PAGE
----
Kabir did not classify himself as Hindu or Muslim, Sufi or Bhakta. The legends surrounding his lifetime attest to his strong aversion to established religions. From his poems, expressed in homely metaphors and religious symbols drawn indifferently from Hindu and Muslim belief, it is impossible to say of their author that he was Brâhman or Sûfî, Vedântist or Vaishnavite. He is, as he says himself, "at once the child of Allah and of Râm." In fact, Kabir always insisted on the concept of Koi bole Ram Ram Koi Khudai..., which means that someone may chant the Hindu name of God and someone may chant the Muslim name of God, but God is the one who made the whole world.
In Kabir's wide and rapturous vision of the universe he never loses touch with the common life. His feet are firmly planted upon earth; his lofty and passionate apprehensions are perpetually controlled by the activity of a sane and vigorous intellect, by the alert commonsense so often found in persons of real mystical genius. The constant insistence on simplicity and directness, the hatred of all abstractions and philosophizings, the ruthless criticism of external religion: these are amongst his most marked characteristics. God is the Root whence all manifestations, "material" and "spiritual," alike proceed; and God is the only need of man: "Happiness shall be yours when you come to the Root." Hence, to those who keep their eye on the "one thing needful," denominations, creeds, ceremonies, the conclusions of philosophy, the disciplines of asceticism, are matters of comparative indifference. They represent merely the different angles from which the soul may approach that simple union with Brahma which is its goal, and are useful only insofar as they contribute to this consummation. So thorough-going is Kabîr's eclecticism, that he seems by turns Vedântist and Vaishnavite, Pantheist and Transcendentalist, Brahmin and Sûfî. In the effort to tell the truth about that ineffable apprehension, so vast and yet so near, which controls his life, he seizes and twines together—as he might have woven together contrasting threads upon his loom—symbols and ideas drawn from the most violent and conflicting philosophies and faiths.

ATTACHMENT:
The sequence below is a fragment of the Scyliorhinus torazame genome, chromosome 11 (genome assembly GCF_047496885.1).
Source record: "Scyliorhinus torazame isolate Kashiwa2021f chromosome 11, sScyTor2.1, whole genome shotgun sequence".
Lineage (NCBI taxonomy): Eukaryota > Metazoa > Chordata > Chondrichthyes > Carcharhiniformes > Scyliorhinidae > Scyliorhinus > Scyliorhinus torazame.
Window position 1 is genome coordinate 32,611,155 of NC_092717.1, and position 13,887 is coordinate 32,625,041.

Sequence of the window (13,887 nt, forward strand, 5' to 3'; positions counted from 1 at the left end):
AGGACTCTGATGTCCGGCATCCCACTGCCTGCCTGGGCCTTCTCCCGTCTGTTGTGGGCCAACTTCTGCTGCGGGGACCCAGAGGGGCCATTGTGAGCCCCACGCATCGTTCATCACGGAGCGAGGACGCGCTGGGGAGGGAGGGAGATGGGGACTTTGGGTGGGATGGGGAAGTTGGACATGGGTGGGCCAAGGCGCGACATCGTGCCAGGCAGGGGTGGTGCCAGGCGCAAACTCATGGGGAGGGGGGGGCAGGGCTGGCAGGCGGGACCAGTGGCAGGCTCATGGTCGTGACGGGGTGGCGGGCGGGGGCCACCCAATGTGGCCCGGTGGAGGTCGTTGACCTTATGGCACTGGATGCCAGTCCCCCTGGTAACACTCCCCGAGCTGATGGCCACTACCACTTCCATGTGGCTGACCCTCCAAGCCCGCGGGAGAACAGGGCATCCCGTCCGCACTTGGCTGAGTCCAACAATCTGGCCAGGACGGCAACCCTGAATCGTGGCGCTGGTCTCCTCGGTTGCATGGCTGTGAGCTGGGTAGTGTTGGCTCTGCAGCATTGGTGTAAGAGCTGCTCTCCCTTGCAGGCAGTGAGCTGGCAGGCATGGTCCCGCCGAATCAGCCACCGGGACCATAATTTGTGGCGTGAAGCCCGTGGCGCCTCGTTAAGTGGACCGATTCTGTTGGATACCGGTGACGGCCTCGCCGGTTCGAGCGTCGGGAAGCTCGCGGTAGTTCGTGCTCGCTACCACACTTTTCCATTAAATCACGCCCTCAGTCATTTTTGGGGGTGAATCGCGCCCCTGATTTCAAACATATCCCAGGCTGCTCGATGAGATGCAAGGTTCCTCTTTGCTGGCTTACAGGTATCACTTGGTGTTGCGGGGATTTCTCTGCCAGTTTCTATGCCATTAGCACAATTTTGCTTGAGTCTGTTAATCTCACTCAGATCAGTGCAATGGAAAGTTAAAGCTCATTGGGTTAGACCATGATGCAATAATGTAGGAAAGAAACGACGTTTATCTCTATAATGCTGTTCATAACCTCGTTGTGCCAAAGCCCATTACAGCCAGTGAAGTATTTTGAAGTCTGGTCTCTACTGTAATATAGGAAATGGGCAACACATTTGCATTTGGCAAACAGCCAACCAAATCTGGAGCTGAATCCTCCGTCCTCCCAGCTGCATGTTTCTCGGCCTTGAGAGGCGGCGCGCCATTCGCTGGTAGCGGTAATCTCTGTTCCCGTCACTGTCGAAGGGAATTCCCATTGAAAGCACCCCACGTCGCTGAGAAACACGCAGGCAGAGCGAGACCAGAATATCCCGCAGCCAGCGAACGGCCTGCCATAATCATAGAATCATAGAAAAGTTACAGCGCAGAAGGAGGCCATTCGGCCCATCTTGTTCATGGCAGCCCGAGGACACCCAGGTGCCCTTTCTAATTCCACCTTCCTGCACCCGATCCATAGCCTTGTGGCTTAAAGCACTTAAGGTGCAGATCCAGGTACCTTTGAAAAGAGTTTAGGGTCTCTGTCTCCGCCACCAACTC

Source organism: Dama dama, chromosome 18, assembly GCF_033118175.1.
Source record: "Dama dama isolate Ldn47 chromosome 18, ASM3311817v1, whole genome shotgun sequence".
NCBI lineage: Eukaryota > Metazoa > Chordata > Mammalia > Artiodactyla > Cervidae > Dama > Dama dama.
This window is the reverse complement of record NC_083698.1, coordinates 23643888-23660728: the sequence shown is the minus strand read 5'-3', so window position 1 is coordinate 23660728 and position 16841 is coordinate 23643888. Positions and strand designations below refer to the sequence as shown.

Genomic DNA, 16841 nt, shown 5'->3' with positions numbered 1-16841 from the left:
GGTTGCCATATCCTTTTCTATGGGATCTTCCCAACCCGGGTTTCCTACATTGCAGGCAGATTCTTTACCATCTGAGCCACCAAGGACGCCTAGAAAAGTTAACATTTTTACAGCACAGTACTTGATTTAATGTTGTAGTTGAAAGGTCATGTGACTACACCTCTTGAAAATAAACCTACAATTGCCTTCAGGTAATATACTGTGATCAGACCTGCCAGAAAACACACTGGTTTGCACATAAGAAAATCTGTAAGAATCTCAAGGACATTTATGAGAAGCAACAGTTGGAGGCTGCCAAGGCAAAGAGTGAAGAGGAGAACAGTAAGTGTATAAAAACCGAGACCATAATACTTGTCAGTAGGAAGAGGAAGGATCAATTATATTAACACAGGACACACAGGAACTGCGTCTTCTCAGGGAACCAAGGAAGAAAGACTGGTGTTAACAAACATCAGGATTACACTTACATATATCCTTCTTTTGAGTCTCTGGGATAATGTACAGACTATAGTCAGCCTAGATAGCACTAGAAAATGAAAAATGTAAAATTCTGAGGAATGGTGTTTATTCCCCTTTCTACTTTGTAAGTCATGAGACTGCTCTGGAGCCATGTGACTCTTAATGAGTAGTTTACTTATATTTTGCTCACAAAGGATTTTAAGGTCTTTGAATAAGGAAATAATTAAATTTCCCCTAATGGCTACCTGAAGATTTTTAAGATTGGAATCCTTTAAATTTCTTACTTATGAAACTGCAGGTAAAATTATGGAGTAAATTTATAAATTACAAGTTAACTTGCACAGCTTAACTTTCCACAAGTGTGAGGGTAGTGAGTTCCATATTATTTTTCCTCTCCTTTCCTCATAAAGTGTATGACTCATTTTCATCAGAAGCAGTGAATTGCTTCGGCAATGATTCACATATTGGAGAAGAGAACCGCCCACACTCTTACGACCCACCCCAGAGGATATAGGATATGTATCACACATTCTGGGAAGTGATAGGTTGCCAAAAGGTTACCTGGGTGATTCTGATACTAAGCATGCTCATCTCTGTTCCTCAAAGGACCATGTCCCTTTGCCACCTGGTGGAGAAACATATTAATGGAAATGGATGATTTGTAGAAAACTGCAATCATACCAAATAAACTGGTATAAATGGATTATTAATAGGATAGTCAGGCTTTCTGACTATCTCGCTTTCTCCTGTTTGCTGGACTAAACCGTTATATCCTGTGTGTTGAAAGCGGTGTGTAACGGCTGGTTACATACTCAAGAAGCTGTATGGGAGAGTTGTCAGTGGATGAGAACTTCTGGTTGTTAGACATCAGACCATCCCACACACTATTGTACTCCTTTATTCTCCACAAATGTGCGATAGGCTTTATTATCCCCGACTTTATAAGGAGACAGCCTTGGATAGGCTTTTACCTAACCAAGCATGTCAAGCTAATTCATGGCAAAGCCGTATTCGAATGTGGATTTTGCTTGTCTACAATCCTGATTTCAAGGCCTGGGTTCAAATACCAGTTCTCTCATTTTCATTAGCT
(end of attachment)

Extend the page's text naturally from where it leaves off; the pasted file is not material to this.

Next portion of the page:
His birth and death are surrounded by legends, as nothing certain is known about his birth or death. He grew up in a Muslim weaver family, but some say he was really son of a Brahmin widow and was adopted by a childless couple.
One popular legend of his death, which is even taught in schools in India (although in more of a moral context than a historical one), says that after his death his Muslim and Hindu devotees fought over his proper burial rites. The problem arose since Muslim custom called for the burial of their dead, whereas Hindus cremated their dead. The scene is depicted as two groups fighting around his coffin one claiming that Kabir was a Hindu, and the other claiming that Kabir was a Muslim. However, when they finally open Kabir's coffin, they found the body missing. Instead there was a small book in which the Hindus and Muslims wrote all his sayings that they could remember; some even say a bunch of his favourite flowers were placed. The legend goes on to state that the fighting was resolved, and both groups looked upon the miracle as an act of divine intervention. In Maghar, his tomb or Dargah and Samadhi Mandir still stand side by side. 
Another legend surrounding Kabir is that shortly before death he bathed in both the river Ganges and Karmnasha to wash away both his good deeds and his sins.